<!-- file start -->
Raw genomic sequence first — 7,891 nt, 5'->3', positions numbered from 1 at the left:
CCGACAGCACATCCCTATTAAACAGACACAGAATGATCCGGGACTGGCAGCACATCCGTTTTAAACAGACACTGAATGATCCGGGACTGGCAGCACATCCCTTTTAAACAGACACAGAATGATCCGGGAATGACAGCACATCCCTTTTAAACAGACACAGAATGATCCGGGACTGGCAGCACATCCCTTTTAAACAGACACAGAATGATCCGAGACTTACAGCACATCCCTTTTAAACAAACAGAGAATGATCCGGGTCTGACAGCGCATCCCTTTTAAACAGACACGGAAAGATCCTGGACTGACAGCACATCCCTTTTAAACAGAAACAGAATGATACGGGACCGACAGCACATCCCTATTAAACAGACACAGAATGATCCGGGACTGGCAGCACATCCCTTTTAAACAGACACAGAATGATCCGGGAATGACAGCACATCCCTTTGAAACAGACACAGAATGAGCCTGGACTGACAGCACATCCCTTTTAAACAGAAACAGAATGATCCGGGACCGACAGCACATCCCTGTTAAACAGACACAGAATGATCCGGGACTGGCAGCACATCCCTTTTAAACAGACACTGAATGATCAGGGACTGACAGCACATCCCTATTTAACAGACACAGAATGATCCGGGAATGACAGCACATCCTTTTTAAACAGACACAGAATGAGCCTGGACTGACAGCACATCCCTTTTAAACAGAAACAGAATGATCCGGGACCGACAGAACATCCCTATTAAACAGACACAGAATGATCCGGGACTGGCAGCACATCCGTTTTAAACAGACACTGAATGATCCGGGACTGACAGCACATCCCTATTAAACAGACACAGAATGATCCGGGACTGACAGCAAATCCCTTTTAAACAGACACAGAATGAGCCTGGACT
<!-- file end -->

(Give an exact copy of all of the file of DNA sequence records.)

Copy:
Raw genomic sequence first — 7,891 nt, 5'->3', positions numbered from 1 at the left:
CCGACAGCACATCCCTATTAAACAGACACAGAATGATCCGGGACTGGCAGCACATCCGTTTTAAACAGACACTGAATGATCCGGGACTGGCAGCACATCCCTTTTAAACAGACACAGAATGATCCGGGAATGACAGCACATCCCTTTTAAACAGACACAGAATGATCCGGGACTGGCAGCACATCCCTTTTAAACAGACACAGAATGATCCGAGACTTACAGCACATCCCTTTTAAACAAACAGAGAATGATCCGGGTCTGACAGCGCATCCCTTTTAAACAGACACGGAAAGATCCTGGACTGACAGCACATCCCTTTTAAACAGAAACAGAATGATACGGGACCGACAGCACATCCCTATTAAACAGACACAGAATGATCCGGGACTGGCAGCACATCCCTTTTAAACAGACACAGAATGATCCGGGAATGACAGCACATCCCTTTGAAACAGACACAGAATGAGCCTGGACTGACAGCACATCCCTTTTAAACAGAAACAGAATGATCCGGGACCGACAGCACATCCCTGTTAAACAGACACAGAATGATCCGGGACTGGCAGCACATCCCTTTTAAACAGACACTGAATGATCAGGGACTGACAGCACATCCCTATTTAACAGACACAGAATGATCCGGGAATGACAGCACATCCTTTTTAAACAGACACAGAATGAGCCTGGACTGACAGCACATCCCTTTTAAACAGAAACAGAATGATCCGGGACCGACAGAACATCCCTATTAAACAGACACAGAATGATCCGGGACTGGCAGCACATCCGTTTTAAACAGACACTGAATGATCCGGGACTGACAGCACATCCCTATTAAACAGACACAGAATGATCCGGGACTGACAGCAAATCCCTTTTAAACAGACACAGAATGAGCCTGGACT